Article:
Cheney’s Got A Gun

Ken AshfordBush & Co.Leave a Comment

060213_cheneyrifleBeen a busy weekend for me, as I’m appearing in "Sordid Live" (see advert at right for more information).  Then I got stomach flu.  Ugh.

But at least I didn’t shoot anybody in the face!

The Smoking Gun has the accident report.

Ironically, on March 17, 2005, I blogged this.

Paul Begala, a Texas hunter himself, writes:

It is not best practice – in fact it’s unsafe – to send 3 guns into the field and to chase 2 coveys at once.  I would never – ever – go chasing a second covey while someone else was occupied with a first covey.  My experience is that safe quail hunters generally  hunt no more than 2 guns in the field at a time, and chase one covey at a time.  To do otherwise is reckless.

AmericaBlog is calling it Cheney’s Chappaquiddick.

Think Progress explains the law that Cheney broke.

MSNBC quips:

Homeland Security Secretary Michael Chertoff announced today that his department would immediately implement a “Cheney Alert” system to warn Americans if an attack by the vice president is imminent.

Even Konservative Korner Kid John Podheretz can’t diminish the Cheney story:

This story is a very big deal, despite all the mitigating factors — the accident involved a friend, his medical team was right there to help, and all that. Something like this has never happened before, and it is a genuinely disturbing thing to think that the vice president of the United States actually shot somebody last weekend, even for fans of his. It’s disturbing as well that there was a news blackout that lasted nearly a day about this serious incident. It seems beyond question that the vice president is going to have to go before the cameras, explain what happened, and show genuine remorse for his actions, however inadvertent. It’s a difficult challenge for someone as reticent as Dick Cheney. But unless he does so, and makes a good showing of it, he will be damaged goods for the remainder of the Bush presidency.

…. but he’s getting hell for saying that.

Meanwhile, Powerline Paul is ho-humming the whole thing, and yes, blaming the media:

The press corps’ over-the-top reaction to this event reflects two things, I think: the reporters’ detestation of the administration, and their ignorance of firearms. If Cheney had been trout fishing and a companion had walked behind him as he started to cast, so that he inadvertently snagged his friend, resulting in a hospital visit, would we have seen this kind of frenzy? I don’t think so. I think we’re seeing, among other things, the press corps’ innate ignorance of, and hostility to, firearms coming through.

Yes.  The reason why the media is making a big deal about the Vice-President shooting someone is because of their "ignorance of firearms".  Don’t they know that guns shoot people all the time??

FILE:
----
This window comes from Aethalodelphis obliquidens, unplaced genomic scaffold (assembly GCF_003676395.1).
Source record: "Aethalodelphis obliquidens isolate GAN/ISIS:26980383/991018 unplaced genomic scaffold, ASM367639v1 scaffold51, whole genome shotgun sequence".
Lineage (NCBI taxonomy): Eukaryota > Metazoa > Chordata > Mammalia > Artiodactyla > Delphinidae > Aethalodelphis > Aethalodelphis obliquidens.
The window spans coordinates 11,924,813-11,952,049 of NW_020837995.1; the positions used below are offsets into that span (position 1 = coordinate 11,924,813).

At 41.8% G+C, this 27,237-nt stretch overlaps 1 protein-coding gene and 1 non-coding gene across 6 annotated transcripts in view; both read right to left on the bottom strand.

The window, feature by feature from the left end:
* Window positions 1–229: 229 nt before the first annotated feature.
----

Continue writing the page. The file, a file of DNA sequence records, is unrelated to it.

Wonkette provides a handy-dandy reference for Cheney wannabes:


The Quote Of The Day goes to former Reagan press secretary and gun control advocate Jim Brady, in a press release, referring to Cheney’s accidental shooting of a hunting companion:

"Now I understand why Dick Cheney keeps asking me to go hunting with him."

And for you hunters out there, here are the Texas Parks and Wildlife Hunter Education guidelines

Rules Hunters Can Live By . . . Ten Commandments of Shooting Safety

1. Always point the muzzle in a safe direction.

2. Treat every firearm or bow with the same respect you would show a loaded gun or nocked arrow.

3. Be sure of your target and what is in front of and beyond your target.
Before you pull the trigger you must properly identify game animals. Until your target is fully visible and in good light, do not even raise your scope to see it. Use binoculars! Know what is in front of and behind your target. Determine that you have a safe backstop or background. Since you do not know what is on the other side, never take a shot at any animals on top of ridges or hillsides. Know how far bullets, arrows and pellets can travel. Never shoot at flat, hard surfaces, such as water, rocks or steel because of ricochets.

4. Unload firearms and unstring conventional bows when not in use.

5. Handle the firearms, arrows and ammunition carefully.
Avoid horseplay with firearms. Never climb a fence, a tree or a ladder with a loaded firearm or bow and arrows. Never jump a ditch or cross difficult terrain with a loaded firearm or nocked arrow. Never face or look down the barrel from the muzzle end. Be sure the only ammunition you carry correctly matches the gauge or caliber you are shooting. Always carry arrows in a protected cover or quiver. Learn the proper carries. Try to use the two-hand carry whenever possible because it affords you the best muzzle control. Always carry handguns with hammers over an empty chamber or cylinder. If you fall, be sure to disassemble the gun and check the barrel from the breech end for obstructions. Carry a field cleaning kit.

6. Know your safe zone-of-fire and stick to it.
Your safe zone-of-fire is that area or direction in which you can safely fire a shot. It is “down range” at a shooting facility. In the field it is that mental image you draw in your mind with every step you take. Be sure you know where your companions are at all times. Never swing your gun or bow out of your safe zone-of-fire. Know the safe carries when there are persons to your sides, in front of, or behind you. If in doubt, never take a shot. When hunting, wear daylight fluorescent orange so you can be seen from a distance or in heavy cover.

7. Control your emotions when it comes to safety.

8. Wear hearing and eye protection.

9. Don’t drink alcohol or take drugs before or while handling firearms or bow and arrows.

10. Be aware of additional circumstances which require added caution or safety awareness.